Dear Prudence: I'm a grandfather with a 4-year-old grandson who is smart and engaging, but who frequently throws tantrums when frustrated.
My son's mother-in-law cares for him during the day while my son and his wife are at work. Several times a month I pick him up from her house so he and I can spend time together.
Usually I feed him lunch, but the other day he refused to eat. When I took him back to his grandmother's house, he immediately announced he was hungry. She said it wasn't snack time for another hour and he should have eaten at my house. He launched into a fit, which escalated into a shouting match between the two of them. She put him in time out then made him drink sips of vinegar until he stopped screaming, which I believe is a method she used with her own numerous offspring when they were young.
When I went to say goodbye he was huddled in a corner, mouth reddened from vinegar, shuddering and whimpering "I want to go home." I am deeply disturbed by the whole incident, and feel I should have done something, but I don't know what. I also don't how to raise the incident with my son or daughter-in-law.
Unfortunately, I have a feeling they will say the grandmother handled the incident appropriately. Please weigh in.
Prudence says: I wish you'd picked up your grandson and taken him with you. That would have given you the opening to later explain there was no way you were going to leave a little boy with a sore mouth sobbing in the corner when all he needed was a turkey sandwich and some understanding.
I'm betting Grandma's day care comes cheap, but the cost of leaving this boy with this woman is too high. When an adult is engaged in a screaming match with a hungry child, the adult is the one who needs to learn self-control. When she goes on to physically abuse her grandson, she should no longer be his caretaker.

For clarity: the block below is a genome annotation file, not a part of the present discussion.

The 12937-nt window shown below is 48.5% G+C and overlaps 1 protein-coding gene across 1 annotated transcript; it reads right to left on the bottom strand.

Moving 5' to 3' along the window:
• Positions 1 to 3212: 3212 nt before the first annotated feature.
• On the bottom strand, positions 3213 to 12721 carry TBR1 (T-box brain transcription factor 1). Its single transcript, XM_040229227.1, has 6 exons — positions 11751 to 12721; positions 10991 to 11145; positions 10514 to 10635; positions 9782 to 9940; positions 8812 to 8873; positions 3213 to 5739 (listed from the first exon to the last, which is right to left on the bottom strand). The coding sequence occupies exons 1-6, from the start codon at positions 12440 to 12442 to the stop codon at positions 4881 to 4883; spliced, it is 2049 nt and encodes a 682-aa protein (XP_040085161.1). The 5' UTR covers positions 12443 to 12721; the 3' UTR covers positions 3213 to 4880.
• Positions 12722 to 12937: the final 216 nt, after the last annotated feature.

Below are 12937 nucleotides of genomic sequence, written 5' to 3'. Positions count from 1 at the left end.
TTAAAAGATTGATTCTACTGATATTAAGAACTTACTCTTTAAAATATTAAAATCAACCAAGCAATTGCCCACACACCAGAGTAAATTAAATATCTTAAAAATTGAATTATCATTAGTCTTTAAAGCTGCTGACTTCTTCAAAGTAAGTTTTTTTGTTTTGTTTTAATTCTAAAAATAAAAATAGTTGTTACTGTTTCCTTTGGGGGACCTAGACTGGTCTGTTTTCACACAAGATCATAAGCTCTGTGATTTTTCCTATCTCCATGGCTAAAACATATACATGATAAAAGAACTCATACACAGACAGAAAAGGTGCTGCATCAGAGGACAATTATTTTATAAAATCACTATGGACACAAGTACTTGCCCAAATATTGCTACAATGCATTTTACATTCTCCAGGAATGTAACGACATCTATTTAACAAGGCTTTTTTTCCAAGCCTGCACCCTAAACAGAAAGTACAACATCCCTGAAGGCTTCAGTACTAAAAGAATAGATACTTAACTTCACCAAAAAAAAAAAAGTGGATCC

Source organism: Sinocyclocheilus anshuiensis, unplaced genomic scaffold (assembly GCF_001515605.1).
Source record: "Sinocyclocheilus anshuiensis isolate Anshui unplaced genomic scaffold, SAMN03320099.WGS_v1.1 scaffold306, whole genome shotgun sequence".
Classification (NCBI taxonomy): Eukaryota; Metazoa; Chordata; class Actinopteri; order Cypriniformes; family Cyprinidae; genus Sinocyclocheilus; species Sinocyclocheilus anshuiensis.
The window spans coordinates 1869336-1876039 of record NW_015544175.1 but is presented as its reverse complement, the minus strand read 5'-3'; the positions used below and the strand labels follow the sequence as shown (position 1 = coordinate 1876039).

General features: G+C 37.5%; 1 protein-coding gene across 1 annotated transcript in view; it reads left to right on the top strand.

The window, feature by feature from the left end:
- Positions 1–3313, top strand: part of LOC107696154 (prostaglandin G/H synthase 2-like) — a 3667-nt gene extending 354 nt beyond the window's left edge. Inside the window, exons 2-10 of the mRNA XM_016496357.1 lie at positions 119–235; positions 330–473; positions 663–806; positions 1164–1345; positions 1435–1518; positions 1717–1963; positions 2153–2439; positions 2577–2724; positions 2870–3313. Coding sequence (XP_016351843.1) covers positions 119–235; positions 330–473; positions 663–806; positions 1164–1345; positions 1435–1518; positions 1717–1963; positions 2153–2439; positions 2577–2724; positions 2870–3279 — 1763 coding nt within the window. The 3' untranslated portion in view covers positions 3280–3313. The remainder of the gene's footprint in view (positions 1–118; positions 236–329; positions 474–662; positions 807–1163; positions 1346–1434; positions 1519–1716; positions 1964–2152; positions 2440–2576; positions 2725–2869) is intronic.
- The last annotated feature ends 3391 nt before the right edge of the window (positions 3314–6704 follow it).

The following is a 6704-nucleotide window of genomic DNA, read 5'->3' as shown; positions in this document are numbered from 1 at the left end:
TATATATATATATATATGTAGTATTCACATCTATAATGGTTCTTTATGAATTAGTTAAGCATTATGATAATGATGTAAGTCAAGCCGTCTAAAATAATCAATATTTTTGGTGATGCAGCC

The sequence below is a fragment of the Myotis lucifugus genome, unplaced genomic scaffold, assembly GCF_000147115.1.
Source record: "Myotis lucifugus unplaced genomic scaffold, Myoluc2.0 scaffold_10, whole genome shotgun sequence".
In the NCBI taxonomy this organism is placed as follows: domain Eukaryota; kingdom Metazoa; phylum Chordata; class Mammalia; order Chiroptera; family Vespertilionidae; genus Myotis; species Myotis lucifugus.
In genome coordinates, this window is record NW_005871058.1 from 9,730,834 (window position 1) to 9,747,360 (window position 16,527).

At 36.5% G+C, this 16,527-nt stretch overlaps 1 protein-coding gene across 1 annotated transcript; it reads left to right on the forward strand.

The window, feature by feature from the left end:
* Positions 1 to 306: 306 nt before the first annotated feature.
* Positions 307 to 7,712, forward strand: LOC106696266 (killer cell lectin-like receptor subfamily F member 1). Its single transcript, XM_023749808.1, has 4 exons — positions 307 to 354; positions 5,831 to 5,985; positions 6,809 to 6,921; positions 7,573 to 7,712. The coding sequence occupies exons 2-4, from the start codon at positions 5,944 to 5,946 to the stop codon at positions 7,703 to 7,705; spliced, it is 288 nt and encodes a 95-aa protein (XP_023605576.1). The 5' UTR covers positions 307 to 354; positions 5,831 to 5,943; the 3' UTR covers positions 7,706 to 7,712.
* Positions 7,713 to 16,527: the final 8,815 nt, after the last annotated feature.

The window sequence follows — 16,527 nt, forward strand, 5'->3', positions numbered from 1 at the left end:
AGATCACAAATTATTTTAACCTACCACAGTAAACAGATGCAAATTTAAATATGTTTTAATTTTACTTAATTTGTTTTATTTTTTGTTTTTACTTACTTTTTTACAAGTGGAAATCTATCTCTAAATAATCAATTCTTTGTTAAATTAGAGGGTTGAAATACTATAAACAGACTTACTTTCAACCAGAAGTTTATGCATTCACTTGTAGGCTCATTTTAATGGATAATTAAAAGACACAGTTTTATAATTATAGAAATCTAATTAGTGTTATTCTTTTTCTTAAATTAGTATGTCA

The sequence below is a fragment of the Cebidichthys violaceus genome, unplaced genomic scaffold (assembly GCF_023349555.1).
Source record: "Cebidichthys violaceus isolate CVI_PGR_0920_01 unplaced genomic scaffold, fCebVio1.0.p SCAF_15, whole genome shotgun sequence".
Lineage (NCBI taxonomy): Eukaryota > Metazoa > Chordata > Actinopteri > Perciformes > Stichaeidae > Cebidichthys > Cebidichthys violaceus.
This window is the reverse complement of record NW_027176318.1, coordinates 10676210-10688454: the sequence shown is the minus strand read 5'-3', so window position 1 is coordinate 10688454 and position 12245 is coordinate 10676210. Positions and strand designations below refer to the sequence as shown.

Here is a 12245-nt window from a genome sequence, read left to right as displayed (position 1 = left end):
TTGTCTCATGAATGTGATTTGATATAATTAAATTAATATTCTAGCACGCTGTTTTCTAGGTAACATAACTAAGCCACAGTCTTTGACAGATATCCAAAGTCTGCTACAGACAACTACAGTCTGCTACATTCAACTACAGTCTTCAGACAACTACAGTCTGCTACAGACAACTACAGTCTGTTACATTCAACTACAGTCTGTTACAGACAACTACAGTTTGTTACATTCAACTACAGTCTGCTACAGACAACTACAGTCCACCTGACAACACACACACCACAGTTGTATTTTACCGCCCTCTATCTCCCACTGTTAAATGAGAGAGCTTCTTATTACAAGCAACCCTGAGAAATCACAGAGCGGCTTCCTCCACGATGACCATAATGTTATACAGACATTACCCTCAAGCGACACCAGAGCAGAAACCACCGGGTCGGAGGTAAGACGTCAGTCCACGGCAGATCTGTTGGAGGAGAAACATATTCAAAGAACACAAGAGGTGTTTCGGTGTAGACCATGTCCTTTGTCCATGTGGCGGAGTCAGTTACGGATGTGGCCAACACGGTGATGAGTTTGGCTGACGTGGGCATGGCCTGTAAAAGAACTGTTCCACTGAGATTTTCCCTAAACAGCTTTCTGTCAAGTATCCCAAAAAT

But you're right, if Grandma did it to her own daughter, then your daughter-in-law is likely to say she turned out fine and her son deserves the same the punishment. This has to be handled very delicately.
Talk to your son and daughter-in-law, tell them how great your grandson is, but that like many 4-year-olds he is prone to meltdowns. Say you all need ways to handle him with sensitivity so he will learn to regulate his own behavior.
Then explain the scene you witnessed at the grandmother's house and how distressing it was to see vinegar poured down the throat of a hungry, frustrated child.
Take a look at some of these books about tantrums, and if it feels right, give one or two to your son and daughter-in-law: "The Everything Parent's Guide to Tantrums," "The Highly Sensitive Child" and this list of children's books.
If they won't take action, increase the amount of time you spend with your grandson, keep your eye on the situation, and intervene when it goes off the rails. Fortunately, next year your grandson will be in school during the day, reducing the amount of time he spends with his vinegar-hearted grandmother.
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